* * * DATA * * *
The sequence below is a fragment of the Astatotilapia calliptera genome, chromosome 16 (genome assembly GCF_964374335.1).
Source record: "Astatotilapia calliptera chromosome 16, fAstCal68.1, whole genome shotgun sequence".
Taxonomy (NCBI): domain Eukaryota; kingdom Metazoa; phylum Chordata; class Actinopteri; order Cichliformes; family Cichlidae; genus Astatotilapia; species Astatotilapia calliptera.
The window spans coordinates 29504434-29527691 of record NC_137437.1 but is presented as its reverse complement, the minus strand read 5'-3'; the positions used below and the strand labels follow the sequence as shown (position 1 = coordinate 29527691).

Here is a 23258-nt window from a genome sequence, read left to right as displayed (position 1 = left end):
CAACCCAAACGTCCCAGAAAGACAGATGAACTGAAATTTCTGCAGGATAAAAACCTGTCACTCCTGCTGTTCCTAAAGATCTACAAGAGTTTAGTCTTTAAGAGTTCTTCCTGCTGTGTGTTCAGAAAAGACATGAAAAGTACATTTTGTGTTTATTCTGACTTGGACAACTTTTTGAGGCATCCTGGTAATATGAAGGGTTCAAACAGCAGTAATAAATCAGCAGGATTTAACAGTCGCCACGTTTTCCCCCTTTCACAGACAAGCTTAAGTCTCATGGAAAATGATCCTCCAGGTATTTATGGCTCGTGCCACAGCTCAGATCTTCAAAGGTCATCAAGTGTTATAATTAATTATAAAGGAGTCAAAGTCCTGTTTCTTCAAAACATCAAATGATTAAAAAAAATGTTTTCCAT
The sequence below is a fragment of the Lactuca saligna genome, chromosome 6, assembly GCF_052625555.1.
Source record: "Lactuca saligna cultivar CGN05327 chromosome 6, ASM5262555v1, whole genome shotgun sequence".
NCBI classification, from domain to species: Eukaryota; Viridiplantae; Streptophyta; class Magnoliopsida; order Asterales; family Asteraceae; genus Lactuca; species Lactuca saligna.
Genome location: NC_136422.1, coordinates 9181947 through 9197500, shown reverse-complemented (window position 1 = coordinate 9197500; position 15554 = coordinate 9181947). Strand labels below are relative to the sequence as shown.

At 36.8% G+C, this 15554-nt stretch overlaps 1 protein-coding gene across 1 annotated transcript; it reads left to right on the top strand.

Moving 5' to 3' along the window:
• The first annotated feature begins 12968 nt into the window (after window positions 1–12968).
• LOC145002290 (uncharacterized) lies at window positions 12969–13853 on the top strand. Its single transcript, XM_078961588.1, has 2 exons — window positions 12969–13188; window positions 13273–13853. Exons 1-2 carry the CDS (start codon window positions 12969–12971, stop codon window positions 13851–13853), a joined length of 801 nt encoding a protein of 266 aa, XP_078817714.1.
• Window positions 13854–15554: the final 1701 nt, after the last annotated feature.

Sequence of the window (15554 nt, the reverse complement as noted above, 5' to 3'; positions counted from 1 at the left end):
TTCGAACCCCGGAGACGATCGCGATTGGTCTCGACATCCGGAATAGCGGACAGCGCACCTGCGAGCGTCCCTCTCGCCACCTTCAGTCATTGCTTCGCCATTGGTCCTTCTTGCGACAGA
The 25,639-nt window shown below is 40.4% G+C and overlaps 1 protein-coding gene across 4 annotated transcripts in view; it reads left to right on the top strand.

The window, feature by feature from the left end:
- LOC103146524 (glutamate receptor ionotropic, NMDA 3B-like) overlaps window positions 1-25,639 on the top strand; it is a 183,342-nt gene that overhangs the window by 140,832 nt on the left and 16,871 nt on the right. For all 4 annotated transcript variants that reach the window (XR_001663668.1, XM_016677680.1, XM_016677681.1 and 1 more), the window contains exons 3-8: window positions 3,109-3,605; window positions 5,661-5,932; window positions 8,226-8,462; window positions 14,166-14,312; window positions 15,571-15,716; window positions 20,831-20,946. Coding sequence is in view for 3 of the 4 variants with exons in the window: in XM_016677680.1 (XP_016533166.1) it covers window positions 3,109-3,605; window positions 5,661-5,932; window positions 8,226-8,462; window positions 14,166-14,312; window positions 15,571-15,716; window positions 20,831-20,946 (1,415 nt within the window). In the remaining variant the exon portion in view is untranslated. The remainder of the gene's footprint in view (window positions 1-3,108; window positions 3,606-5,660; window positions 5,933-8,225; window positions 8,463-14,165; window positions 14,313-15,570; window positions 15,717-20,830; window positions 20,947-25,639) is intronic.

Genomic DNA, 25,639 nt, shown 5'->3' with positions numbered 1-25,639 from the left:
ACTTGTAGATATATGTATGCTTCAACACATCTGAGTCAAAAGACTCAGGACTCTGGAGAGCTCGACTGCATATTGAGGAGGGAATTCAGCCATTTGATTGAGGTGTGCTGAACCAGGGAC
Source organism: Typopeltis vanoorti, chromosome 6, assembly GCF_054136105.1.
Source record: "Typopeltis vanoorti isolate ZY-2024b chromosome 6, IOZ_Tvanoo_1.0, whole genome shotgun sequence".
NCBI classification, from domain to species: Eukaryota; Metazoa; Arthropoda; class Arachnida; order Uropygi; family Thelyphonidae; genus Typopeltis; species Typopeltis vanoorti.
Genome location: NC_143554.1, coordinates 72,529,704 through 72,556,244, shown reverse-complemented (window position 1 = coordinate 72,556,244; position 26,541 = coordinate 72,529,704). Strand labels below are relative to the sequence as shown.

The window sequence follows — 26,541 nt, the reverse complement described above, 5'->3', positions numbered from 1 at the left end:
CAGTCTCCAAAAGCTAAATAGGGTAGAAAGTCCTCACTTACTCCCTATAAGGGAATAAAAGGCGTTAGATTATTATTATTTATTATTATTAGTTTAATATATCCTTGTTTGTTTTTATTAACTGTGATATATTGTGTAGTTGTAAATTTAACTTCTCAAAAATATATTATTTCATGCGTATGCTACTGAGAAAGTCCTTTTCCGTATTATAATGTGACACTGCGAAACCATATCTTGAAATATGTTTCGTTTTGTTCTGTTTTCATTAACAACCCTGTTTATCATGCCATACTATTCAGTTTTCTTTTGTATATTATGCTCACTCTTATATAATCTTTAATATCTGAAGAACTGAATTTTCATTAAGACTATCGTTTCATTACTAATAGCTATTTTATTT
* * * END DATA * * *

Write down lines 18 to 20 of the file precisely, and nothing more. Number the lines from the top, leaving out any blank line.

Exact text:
The 25,639-nt window shown below is 40.4% G+C and overlaps 1 protein-coding gene across 4 annotated transcripts in view; it reads left to right on the top strand.

The window, feature by feature from the left end:
- LOC103146524 (glutamate receptor ionotropic, NMDA 3B-like) overlaps window positions 1-25,639 on the top strand; it is a 183,342-nt gene that overhangs the window by 140,832 nt on the left and 16,871 nt on the right. For all 4 annotated transcript variants that reach the window (XR_001663668.1, XM_016677680.1, XM_016677681.1 and 1 more), the window contains exons 3-8: window positions 3,109-3,605; window positions 5,661-5,932; window positions 8,226-8,462; window positions 14,166-14,312; window positions 15,571-15,716; window positions 20,831-20,946. Coding sequence is in view for 3 of the 4 variants with exons in the window: in XM_016677680.1 (XP_016533166.1) it covers window positions 3,109-3,605; window positions 5,661-5,932; window positions 8,226-8,462; window positions 14,166-14,312; window positions 15,571-15,716; window positions 20,831-20,946 (1,415 nt within the window). In the remaining variant the exon portion in view is untranslated. The remainder of the gene's footprint in view (window positions 1-3,108; window positions 3,606-5,660; window positions 5,933-8,225; window positions 8,463-14,165; window positions 14,313-15,570; window positions 15,717-20,830; window positions 20,947-25,639) is intronic.